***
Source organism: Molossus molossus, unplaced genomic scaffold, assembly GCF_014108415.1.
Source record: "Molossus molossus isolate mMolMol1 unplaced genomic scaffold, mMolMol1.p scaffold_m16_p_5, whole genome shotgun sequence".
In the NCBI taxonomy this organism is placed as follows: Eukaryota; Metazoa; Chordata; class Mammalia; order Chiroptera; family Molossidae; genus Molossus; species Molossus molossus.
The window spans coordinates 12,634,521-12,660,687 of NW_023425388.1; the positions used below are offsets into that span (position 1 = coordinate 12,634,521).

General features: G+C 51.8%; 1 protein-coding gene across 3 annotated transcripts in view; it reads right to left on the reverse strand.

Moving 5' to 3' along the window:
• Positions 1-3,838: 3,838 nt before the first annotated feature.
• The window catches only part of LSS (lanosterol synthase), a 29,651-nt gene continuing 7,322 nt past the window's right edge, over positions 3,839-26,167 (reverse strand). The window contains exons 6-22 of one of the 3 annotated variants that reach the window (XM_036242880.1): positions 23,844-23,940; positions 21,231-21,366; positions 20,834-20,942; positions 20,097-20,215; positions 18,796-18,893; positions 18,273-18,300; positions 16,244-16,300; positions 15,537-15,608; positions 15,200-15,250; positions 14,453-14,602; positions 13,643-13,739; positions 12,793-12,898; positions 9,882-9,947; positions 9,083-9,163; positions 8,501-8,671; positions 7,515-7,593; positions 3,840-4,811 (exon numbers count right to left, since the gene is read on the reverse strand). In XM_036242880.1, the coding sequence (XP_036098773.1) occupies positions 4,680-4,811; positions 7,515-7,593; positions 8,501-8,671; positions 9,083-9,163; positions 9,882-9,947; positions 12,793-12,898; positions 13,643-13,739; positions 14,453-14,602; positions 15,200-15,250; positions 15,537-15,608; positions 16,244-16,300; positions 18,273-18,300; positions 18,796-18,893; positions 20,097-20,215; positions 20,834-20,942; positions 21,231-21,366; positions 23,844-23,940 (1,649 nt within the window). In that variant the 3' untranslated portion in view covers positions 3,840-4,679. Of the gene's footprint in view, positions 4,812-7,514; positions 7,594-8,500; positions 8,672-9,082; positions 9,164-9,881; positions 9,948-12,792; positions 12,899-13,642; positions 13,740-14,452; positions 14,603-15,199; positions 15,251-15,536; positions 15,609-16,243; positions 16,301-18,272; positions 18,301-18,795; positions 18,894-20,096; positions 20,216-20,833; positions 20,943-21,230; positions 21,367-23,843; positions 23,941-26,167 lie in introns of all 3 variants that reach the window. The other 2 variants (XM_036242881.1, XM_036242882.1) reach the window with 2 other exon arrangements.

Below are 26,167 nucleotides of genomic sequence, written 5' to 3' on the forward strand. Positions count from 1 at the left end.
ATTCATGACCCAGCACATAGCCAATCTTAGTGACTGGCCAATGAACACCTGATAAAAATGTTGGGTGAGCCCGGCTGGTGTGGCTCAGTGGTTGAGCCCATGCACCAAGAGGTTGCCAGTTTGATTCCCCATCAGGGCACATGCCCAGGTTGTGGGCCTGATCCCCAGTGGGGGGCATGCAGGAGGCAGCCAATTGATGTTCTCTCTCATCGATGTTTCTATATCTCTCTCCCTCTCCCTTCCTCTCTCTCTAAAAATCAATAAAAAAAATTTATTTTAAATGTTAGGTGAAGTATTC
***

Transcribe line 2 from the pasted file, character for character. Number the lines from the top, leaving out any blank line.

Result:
Source record: "Molossus molossus isolate mMolMol1 unplaced genomic scaffold, mMolMol1.p scaffold_m16_p_5, whole genome shotgun sequence".